Could they open a new location?  Absolutely.  If they exercised good discretion in where they opened it, I bet it would do well.  HOWEVER, opening a new store in my general area would no doubt draw sales from their already existing stores.  Then you've got BJ's opening brand new locations...you've also got the remodeled Sam's Club stores.  Is it possible that Costco's Detroit area stores could even suffer negative SSS?  Probably not, but certainly not impossible.

I am unsure what the rest of the USA looks like for Costco.  I imagine that they absolutely have SOME room for growth...but it is not like it was 20 or even 10 years ago.

Internationally could indeed be a totally different situation for them, and they might have many years of relatively easy oversees expansion.  However, overseas expansion has many more factors of risk than operating in the USA.  I would also think that totally new, and relatively new international locations will have losses for at least a few years as they have to build infrastructure totally from scratch.

In the end, I think you are right that COST will grow, but I just think it will be riskier & not as easy as it has been in USA.  This is as the valuation metrics are pretty high!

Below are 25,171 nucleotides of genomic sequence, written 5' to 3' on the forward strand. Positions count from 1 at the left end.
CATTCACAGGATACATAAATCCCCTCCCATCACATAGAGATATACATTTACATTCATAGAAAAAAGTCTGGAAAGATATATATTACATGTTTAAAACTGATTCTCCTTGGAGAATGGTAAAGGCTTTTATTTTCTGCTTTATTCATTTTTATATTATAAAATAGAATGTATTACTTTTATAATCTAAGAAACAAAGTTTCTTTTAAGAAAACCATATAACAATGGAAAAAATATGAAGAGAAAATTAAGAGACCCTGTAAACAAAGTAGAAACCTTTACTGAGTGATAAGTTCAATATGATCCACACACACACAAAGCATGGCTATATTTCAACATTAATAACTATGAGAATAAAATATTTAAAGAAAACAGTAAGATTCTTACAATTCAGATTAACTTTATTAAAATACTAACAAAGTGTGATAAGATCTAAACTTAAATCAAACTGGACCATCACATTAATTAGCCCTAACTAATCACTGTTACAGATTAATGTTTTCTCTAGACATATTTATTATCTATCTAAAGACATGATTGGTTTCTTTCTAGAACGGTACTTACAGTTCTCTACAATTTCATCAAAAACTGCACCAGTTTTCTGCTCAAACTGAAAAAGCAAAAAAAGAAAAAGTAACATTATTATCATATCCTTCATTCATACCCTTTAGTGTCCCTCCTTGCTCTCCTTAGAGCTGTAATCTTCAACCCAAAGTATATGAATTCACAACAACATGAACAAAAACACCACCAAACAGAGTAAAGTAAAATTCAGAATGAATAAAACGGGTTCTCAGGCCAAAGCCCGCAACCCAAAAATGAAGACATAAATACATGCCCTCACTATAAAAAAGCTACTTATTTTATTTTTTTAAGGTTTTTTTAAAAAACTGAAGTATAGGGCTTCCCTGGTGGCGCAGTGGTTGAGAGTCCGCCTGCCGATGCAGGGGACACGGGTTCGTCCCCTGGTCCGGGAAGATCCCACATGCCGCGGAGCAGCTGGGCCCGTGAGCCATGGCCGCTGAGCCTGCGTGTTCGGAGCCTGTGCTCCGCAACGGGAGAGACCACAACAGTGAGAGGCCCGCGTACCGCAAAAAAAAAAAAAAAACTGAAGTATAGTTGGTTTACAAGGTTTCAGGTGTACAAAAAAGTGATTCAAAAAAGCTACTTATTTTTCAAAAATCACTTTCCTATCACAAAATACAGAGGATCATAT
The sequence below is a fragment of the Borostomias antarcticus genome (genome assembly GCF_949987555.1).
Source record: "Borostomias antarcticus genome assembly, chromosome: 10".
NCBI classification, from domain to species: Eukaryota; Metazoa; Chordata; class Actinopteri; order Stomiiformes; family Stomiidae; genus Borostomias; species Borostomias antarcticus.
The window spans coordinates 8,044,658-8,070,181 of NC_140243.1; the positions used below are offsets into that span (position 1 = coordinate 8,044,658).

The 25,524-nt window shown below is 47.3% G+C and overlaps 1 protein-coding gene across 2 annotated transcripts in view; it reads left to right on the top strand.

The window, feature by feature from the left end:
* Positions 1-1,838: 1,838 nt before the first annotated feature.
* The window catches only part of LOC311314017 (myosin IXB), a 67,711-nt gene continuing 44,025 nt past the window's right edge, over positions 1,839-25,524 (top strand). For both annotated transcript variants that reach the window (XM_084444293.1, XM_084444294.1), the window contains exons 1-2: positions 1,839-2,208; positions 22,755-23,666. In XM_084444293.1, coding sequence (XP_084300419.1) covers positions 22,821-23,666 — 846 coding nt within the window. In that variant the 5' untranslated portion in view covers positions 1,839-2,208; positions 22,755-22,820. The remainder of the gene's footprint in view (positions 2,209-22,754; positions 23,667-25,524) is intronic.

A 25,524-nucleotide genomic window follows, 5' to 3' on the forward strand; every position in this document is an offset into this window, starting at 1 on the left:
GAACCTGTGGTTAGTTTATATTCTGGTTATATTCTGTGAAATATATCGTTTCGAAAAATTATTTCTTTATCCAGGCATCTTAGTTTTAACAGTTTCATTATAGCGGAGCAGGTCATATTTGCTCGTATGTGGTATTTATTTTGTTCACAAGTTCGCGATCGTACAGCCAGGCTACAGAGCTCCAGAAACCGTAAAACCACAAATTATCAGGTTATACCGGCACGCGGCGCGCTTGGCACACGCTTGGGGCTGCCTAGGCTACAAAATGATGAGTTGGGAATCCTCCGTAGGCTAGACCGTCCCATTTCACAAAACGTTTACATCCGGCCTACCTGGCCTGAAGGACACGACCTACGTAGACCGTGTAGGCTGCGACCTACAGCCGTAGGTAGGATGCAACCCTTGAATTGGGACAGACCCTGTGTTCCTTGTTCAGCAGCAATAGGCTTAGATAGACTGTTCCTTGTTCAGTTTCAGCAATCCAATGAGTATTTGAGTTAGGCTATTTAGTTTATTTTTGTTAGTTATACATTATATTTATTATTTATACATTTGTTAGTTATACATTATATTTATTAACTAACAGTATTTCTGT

Personally my spending at Costco has gone up with my disposable income and family size, not because I visit their stores more often but because I just buy more stuff when I go.  If everyone does that I think SSS can grow at a rate close to GDP ó- or maybe a bit better if the Costco shoppers continue to economically outperform rest of the population ó even if their stores are already quite busy.

The more interesting growth opportunity though is e-commerce.  We shall see how that goes but so far it sounds like they are off to a good start.

I agree that the valuation has gotten quite high.  Itís not impossible to justify given the circumstances, but I think there will be a better entry point somewhere down the road.

Gregmal

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Re: COST - Costco
« Reply #75 on: July 18, 2019, 06:53:57 AM »
Ive admired this for a long time but never owned it for the same reasons many here cite. However to play devils advocate, the concerns about "how can they justify the future valuation" or "where is the growth going to come from" are the same tried and true reasons Ive heard investors write off this and many, many other really great companies and investments. AMZN and ISRG are the first ones to come to mind, but there are plenty of others. Nevertheless these great companies keep finding ways to innovate and print money for shareholders.

Also, there is a certain irony to people citing the above, mainly law of large numbers arguments, while many of those same likely load the boat on BRK....which faces the exact same issue to an even greater extent, but doesn't have the innovation these companies do.

K2SO

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Re: COST - Costco
« Reply #76 on: July 18, 2019, 08:20:11 AM »
I've been waiting for the right valuation to buy this stock for almost 20 years.